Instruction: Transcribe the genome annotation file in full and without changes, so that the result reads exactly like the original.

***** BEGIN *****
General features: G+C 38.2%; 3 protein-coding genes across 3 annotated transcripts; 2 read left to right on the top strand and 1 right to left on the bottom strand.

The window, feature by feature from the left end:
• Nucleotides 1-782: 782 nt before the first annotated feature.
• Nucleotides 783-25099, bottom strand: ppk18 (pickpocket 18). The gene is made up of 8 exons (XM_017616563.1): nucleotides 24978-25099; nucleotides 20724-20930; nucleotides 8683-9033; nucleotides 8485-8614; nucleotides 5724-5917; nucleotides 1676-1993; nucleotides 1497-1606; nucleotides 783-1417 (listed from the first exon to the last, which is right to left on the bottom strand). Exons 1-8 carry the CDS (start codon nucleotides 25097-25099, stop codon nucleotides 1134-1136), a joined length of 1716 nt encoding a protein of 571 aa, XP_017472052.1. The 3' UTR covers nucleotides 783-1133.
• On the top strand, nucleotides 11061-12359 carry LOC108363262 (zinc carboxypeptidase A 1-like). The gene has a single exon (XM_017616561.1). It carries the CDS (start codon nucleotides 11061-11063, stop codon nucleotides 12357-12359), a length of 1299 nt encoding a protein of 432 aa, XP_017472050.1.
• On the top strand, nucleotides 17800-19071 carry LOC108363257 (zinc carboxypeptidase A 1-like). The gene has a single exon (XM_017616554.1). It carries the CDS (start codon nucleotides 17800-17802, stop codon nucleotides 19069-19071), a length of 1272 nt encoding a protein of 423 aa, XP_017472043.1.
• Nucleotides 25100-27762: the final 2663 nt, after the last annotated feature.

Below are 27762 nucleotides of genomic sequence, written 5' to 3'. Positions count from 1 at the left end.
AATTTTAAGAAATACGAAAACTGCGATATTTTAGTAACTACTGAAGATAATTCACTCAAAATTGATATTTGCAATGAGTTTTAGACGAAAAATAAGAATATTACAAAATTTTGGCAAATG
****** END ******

General features: G+C 38.2%; 3 protein-coding genes across 3 annotated transcripts; 2 read left to right on the top strand and 1 right to left on the bottom strand.

The window, feature by feature from the left end:
• Nucleotides 1-782: 782 nt before the first annotated feature.
• Nucleotides 783-25099, bottom strand: ppk18 (pickpocket 18). The gene is made up of 8 exons (XM_017616563.1): nucleotides 24978-25099; nucleotides 20724-20930; nucleotides 8683-9033; nucleotides 8485-8614; nucleotides 5724-5917; nucleotides 1676-1993; nucleotides 1497-1606; nucleotides 783-1417 (listed from the first exon to the last, which is right to left on the bottom strand). Exons 1-8 carry the CDS (start codon nucleotides 25097-25099, stop codon nucleotides 1134-1136), a joined length of 1716 nt encoding a protein of 571 aa, XP_017472052.1. The 3' UTR covers nucleotides 783-1133.
• On the top strand, nucleotides 11061-12359 carry LOC108363262 (zinc carboxypeptidase A 1-like). The gene has a single exon (XM_017616561.1). It carries the CDS (start codon nucleotides 11061-11063, stop codon nucleotides 12357-12359), a length of 1299 nt encoding a protein of 432 aa, XP_017472050.1.
• On the top strand, nucleotides 17800-19071 carry LOC108363257 (zinc carboxypeptidase A 1-like). The gene has a single exon (XM_017616554.1). It carries the CDS (start codon nucleotides 17800-17802, stop codon nucleotides 19069-19071), a length of 1272 nt encoding a protein of 423 aa, XP_017472043.1.
• Nucleotides 25100-27762: the final 2663 nt, after the last annotated feature.

Below are 27762 nucleotides of genomic sequence, written 5' to 3'. Positions count from 1 at the left end.
AATTTTAAGAAATACGAAAACTGCGATATTTTAGTAACTACTGAAGATAATTCACTCAAAATTGATATTTGCAATGAGTTTTAGACGAAAAATAAGAATATTACAAAATTTTGGCAAATG